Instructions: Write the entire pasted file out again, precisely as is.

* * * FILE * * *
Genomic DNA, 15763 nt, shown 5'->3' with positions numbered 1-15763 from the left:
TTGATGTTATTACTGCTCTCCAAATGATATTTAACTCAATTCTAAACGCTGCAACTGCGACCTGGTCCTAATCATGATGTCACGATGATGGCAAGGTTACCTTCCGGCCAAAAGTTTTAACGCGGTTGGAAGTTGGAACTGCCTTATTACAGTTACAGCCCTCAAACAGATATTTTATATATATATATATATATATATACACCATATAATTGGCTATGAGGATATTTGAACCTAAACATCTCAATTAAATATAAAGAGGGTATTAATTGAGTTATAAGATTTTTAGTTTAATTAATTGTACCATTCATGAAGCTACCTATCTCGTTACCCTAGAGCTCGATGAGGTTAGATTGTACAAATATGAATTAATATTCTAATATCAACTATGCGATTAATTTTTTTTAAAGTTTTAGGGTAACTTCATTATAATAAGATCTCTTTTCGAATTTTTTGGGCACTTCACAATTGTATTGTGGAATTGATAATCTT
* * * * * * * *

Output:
Genomic DNA, 15763 nt, shown 5'->3' with positions numbered 1-15763 from the left:
TTGATGTTATTACTGCTCTCCAAATGATATTTAACTCAATTCTAAACGCTGCAACTGCGACCTGGTCCTAATCATGATGTCACGATGATGGCAAGGTTACCTTCCGGCCAAAAGTTTTAACGCGGTTGGAAGTTGGAACTGCCTTATTACAGTTACAGCCCTCAAACAGATATTTTATATATATATATATATATATATACACCATATAATTGGCTATGAGGATATTTGAACCTAAACATCTCAATTAAATATAAAGAGGGTATTAATTGAGTTATAAGATTTTTAGTTTAATTAATTGTACCATTCATGAAGCTACCTATCTCGTTACCCTAGAGCTCGATGAGGTTAGATTGTACAAATATGAATTAATATTCTAATATCAACTATGCGATTAATTTTTTTTAAAGTTTTAGGGTAACTTCATTATAATAAGATCTCTTTTCGAATTTTTTGGGCACTTCACAATTGTATTGTGGAATTGATAATCTT